Mask Wearing: The Dumbest Binary Political Issue Out There

The dumbest thing going is that mask wearing has devolved into a binary political issue. I have lived through years of severe respiratory illness, and if that counts for anything, then let me get on my soapbox and say that breathing through an N95 mask was (and still is) not an inconvenience whatsoever.

I will let you in on a little secret… wearing a mask (or choosing not to) doesn’t mean you’re wearing your political stripes on your sleeve. What it really means is that you have some common sense, or don’t if you leave your face covering at home.

Following the political narrative that tells you not to wear a mask leaves me… disappointed and broadly concerned about your definition of civil liberty.

The common retort to the “why won’t you wear a mask?” question is usually something along the lines of… well we live in a free society! The government can’t tell me what I have to wear.

Well the government tells you to wear a seat belt, so you wear a seat belt. My Twitter followers were also quick to remind me that the government makes sure we all wear clothes. The latter is also true, though on occasion I feel like I have seen more people wearing seatbelts in Manhattan than people wearing clothes…. But I digress.

A quick run of the numbers actually tells us that wearing a seat belt and wearing a mask achieve about the same degree of success. The CDC says that wearing a seat belt, “reduces the risk of death by 45%, and cut the risk of serious injury by 50%” for drivers and front seat passengers. Similarly, the Institute for Health Metrics and Evaluation (IHME) found, “In general, in the United States, it’s about 50% reduction of transmission of the virus” when people wear masks, but could be even higher when people wear high filtrate masks PROPERLY.

Of course, the mask protects you, not me.

The other common retort is that masks are restrictive and obstruct breathing. With that, I say you are underestimating the strength of the human body (as I chuckle under my breath).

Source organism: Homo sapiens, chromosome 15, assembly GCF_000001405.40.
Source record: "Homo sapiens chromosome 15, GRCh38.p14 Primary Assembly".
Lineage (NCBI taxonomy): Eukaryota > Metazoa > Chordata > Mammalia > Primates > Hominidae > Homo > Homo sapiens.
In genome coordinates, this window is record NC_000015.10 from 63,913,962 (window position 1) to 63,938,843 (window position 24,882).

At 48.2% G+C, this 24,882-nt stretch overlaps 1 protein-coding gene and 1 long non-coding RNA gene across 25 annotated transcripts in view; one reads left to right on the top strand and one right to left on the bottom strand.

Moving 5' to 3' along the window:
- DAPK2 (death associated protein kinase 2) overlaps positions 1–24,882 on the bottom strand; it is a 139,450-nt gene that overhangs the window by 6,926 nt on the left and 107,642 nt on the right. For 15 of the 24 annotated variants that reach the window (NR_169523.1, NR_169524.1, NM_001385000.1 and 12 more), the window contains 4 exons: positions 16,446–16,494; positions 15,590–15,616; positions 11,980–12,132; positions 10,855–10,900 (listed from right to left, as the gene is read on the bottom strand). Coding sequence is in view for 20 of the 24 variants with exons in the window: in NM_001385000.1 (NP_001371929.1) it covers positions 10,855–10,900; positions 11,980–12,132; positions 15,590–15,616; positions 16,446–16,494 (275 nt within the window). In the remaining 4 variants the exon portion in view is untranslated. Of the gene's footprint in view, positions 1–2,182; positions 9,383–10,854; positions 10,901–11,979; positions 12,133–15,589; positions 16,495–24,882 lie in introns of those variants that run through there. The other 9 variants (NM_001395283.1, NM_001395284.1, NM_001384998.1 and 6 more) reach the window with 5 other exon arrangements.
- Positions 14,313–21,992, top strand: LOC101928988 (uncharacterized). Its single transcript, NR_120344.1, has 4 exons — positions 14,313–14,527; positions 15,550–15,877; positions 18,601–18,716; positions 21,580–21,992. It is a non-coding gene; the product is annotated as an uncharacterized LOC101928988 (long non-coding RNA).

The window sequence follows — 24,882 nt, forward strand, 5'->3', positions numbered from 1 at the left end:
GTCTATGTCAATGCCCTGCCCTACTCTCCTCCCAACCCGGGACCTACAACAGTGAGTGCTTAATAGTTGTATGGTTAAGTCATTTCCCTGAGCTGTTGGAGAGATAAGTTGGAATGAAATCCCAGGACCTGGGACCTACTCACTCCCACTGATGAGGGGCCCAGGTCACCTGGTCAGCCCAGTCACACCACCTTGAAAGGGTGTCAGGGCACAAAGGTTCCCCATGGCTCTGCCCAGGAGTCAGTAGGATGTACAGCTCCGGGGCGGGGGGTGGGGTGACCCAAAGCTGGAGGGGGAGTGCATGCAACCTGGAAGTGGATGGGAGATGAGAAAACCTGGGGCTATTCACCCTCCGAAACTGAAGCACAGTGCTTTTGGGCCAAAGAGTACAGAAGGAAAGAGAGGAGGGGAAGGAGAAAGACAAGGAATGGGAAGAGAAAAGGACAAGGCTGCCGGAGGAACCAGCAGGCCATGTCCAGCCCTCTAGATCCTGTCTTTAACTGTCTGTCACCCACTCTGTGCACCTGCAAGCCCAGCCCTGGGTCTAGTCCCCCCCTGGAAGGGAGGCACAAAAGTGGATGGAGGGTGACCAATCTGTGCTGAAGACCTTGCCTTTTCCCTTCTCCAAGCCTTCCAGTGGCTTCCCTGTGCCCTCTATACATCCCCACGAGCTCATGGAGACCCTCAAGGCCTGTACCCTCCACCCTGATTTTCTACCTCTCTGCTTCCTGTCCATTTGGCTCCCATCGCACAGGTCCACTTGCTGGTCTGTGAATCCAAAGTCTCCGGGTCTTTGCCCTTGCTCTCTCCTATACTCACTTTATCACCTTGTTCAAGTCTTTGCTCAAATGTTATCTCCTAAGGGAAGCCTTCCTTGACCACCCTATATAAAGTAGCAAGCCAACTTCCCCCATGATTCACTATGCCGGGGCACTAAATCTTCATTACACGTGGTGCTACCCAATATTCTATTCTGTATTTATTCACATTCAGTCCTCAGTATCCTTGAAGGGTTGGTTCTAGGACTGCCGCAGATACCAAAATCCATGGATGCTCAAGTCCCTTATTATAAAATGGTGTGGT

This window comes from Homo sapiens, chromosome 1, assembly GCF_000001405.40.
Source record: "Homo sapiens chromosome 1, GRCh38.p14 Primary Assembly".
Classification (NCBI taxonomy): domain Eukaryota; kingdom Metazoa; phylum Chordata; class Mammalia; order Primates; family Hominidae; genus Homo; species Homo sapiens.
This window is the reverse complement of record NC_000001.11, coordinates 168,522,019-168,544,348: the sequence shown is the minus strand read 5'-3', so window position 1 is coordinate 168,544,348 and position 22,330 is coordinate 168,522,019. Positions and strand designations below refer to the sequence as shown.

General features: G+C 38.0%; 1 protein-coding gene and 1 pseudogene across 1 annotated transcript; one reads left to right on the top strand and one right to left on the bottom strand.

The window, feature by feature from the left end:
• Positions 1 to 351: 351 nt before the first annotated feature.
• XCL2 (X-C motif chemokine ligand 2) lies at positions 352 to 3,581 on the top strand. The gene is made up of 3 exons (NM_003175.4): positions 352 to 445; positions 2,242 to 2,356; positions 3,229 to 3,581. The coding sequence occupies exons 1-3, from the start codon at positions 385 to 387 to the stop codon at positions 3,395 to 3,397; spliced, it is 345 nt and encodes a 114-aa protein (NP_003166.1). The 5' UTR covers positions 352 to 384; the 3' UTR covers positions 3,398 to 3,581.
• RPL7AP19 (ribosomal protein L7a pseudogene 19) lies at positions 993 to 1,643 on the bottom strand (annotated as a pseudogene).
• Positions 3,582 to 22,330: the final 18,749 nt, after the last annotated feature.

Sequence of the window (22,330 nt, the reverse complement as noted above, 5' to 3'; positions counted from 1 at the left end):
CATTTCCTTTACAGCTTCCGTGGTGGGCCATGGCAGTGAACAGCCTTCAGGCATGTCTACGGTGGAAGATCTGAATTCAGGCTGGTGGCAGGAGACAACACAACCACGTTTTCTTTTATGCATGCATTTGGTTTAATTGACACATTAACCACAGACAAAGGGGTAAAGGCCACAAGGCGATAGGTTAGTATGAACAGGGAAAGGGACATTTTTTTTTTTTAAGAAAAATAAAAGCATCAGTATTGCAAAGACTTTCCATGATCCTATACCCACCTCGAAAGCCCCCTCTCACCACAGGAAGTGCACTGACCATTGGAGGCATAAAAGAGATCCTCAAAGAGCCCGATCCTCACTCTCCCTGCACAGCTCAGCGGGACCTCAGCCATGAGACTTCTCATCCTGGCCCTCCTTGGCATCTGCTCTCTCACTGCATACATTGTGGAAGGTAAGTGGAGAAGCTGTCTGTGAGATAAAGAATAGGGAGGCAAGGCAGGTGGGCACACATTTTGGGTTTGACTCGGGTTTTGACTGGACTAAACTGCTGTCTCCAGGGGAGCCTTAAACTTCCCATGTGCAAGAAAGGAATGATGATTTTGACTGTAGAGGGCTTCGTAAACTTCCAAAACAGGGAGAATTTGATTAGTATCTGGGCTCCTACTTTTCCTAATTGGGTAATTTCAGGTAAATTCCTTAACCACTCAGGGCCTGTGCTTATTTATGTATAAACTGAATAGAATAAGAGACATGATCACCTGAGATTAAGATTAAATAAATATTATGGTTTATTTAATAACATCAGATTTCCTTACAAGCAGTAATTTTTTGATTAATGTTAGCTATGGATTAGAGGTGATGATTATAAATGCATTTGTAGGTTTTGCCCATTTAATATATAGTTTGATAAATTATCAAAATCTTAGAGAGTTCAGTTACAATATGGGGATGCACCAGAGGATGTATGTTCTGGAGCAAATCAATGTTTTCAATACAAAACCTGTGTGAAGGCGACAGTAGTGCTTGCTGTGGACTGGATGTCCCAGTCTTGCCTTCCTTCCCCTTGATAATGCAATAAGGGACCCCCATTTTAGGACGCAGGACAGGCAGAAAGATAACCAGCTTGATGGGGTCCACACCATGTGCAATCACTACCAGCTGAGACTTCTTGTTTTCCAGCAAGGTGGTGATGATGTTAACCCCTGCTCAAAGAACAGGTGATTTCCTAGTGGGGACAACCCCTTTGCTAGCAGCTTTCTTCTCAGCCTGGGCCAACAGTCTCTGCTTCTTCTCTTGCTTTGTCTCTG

The best way to test my hypothesis is to buy a $20 pulse oximeter – you can get one on Amazon or at the local drug store (wear a mask if you go out to buy one!). Walk around your house (or sit) for 10-15 minutes without a mask on and check your oxygen saturation periodically. If you’re healthy unlike me, you’ll see that you can very easily breathe (magic!). After you’ve run your little experiment’s control period, stick on that mask you love to hate! Do the same thing… walk around or sit around for a few minutes and periodically check your oxygen saturation.

*If you don’t want me to ruin the last part of the experiment, then stop reading here*

You’ll find that your oxygen saturation did not fall outside the range of your control period! Why? We’ll there’s oxygen all around us, you silly goose.

I agree that masks may give you the sensation that it’s difficult to breathe, but in reality they aren’t as restrictive as you may think. Unless your o2 drops to 90% (it won’t if you’re healthy), you aren’t going to need supplemental oxygen.

In conclusion, wearing a mask isn’t an inconvenience. You know what is an inconvenience? High-flow oxygen therapy. Yeah… that really sucks. So does getting a tube jammed down your throat. Those are just two of the methods that result in severe coronavirus disease.

Wear a damn mask…. if not for you, then for your neighbor, mother, father, child, friend, or me.

Oh… and  a word to the government (all of whom obviously read my blog): stop with the mixed messaging.